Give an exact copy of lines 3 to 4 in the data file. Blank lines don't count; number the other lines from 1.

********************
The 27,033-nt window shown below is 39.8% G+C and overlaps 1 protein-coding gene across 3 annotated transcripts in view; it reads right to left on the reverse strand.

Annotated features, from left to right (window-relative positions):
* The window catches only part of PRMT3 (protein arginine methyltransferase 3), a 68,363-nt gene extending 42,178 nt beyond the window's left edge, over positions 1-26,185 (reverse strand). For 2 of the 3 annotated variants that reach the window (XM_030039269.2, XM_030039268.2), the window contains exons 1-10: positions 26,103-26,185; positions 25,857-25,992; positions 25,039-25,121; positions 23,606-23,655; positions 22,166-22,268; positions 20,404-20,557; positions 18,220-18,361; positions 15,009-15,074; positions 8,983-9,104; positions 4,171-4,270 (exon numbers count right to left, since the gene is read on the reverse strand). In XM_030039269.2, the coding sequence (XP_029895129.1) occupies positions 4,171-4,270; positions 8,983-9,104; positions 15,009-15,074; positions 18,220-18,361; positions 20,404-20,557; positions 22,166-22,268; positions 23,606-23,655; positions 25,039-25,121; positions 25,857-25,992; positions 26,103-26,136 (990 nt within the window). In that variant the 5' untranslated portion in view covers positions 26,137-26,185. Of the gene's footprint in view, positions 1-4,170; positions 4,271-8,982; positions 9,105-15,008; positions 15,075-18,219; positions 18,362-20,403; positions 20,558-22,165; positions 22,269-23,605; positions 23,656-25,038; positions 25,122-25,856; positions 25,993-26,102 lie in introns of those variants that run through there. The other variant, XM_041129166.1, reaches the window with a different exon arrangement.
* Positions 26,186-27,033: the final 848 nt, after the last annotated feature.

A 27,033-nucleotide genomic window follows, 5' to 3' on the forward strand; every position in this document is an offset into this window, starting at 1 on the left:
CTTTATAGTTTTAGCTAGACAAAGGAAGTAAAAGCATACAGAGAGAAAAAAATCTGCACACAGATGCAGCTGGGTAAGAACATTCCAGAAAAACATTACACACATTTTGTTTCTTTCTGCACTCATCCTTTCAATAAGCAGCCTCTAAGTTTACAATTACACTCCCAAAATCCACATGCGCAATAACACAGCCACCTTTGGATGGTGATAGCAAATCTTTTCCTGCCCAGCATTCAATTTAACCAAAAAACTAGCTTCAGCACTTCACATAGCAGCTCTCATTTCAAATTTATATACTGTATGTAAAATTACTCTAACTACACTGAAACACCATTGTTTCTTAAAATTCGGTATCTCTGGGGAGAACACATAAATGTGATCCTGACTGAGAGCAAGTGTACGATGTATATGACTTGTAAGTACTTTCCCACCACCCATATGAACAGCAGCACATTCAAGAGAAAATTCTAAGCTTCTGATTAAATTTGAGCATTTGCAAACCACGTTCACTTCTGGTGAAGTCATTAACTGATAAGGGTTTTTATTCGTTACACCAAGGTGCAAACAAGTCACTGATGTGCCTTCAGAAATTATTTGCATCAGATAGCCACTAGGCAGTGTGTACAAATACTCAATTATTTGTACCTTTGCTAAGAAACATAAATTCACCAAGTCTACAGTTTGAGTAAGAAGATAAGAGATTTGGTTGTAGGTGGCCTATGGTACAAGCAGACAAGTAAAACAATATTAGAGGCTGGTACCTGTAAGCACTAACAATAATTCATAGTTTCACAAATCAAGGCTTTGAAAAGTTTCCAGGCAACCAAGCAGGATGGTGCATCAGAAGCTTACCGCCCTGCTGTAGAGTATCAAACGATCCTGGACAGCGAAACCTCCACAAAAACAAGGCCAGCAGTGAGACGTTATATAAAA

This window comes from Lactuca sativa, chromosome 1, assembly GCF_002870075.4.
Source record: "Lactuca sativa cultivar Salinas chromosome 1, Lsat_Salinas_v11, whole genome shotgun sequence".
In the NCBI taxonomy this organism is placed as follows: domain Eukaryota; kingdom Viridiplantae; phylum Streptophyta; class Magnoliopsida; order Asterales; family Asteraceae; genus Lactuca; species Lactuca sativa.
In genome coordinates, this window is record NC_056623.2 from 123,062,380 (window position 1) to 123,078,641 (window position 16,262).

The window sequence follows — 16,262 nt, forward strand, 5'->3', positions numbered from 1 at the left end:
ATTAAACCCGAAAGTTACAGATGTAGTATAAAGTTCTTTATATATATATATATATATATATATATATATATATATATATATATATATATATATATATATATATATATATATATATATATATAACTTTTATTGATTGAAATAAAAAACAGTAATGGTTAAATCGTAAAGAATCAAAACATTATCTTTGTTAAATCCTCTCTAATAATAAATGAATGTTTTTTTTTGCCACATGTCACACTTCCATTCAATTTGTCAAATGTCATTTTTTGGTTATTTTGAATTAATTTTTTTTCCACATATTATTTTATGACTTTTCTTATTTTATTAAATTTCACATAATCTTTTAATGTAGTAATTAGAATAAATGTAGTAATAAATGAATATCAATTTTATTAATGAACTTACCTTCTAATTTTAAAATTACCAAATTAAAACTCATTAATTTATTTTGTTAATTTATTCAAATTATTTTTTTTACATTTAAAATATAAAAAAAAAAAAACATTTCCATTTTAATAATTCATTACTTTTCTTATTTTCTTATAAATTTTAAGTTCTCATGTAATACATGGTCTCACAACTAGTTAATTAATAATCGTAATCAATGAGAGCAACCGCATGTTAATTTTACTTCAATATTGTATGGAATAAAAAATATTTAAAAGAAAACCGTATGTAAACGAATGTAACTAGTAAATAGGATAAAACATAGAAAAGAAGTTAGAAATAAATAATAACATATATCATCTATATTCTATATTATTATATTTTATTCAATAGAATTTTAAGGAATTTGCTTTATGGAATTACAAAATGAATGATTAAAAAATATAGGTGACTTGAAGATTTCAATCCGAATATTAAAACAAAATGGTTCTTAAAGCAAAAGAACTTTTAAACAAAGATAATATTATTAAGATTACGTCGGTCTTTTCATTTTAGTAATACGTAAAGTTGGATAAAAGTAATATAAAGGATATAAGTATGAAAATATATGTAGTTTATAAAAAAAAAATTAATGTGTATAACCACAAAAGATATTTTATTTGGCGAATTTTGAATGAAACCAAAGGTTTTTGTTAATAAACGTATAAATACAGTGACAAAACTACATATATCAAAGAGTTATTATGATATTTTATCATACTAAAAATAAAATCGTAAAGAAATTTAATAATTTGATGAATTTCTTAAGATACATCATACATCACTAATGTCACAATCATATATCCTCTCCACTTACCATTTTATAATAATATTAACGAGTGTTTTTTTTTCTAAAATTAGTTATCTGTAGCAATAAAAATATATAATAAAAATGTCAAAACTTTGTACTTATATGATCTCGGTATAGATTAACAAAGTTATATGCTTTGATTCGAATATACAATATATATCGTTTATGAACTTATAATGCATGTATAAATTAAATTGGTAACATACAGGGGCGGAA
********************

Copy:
* The window catches only part of PRMT3 (protein arginine methyltransferase 3), a 68,363-nt gene extending 42,178 nt beyond the window's left edge, over positions 1-26,185 (reverse strand). For 2 of the 3 annotated variants that reach the window (XM_030039269.2, XM_030039268.2), the window contains exons 1-10: positions 26,103-26,185; positions 25,857-25,992; positions 25,039-25,121; positions 23,606-23,655; positions 22,166-22,268; positions 20,404-20,557; positions 18,220-18,361; positions 15,009-15,074; positions 8,983-9,104; positions 4,171-4,270 (exon numbers count right to left, since the gene is read on the reverse strand). In XM_030039269.2, the coding sequence (XP_029895129.1) occupies positions 4,171-4,270; positions 8,983-9,104; positions 15,009-15,074; positions 18,220-18,361; positions 20,404-20,557; positions 22,166-22,268; positions 23,606-23,655; positions 25,039-25,121; positions 25,857-25,992; positions 26,103-26,136 (990 nt within the window). In that variant the 5' untranslated portion in view covers positions 26,137-26,185. Of the gene's footprint in view, positions 1-4,170; positions 4,271-8,982; positions 9,105-15,008; positions 15,075-18,219; positions 18,362-20,403; positions 20,558-22,165; positions 22,269-23,605; positions 23,656-25,038; positions 25,122-25,856; positions 25,993-26,102 lie in introns of those variants that run through there. The other variant, XM_041129166.1, reaches the window with a different exon arrangement.
* Positions 26,186-27,033: the final 848 nt, after the last annotated feature.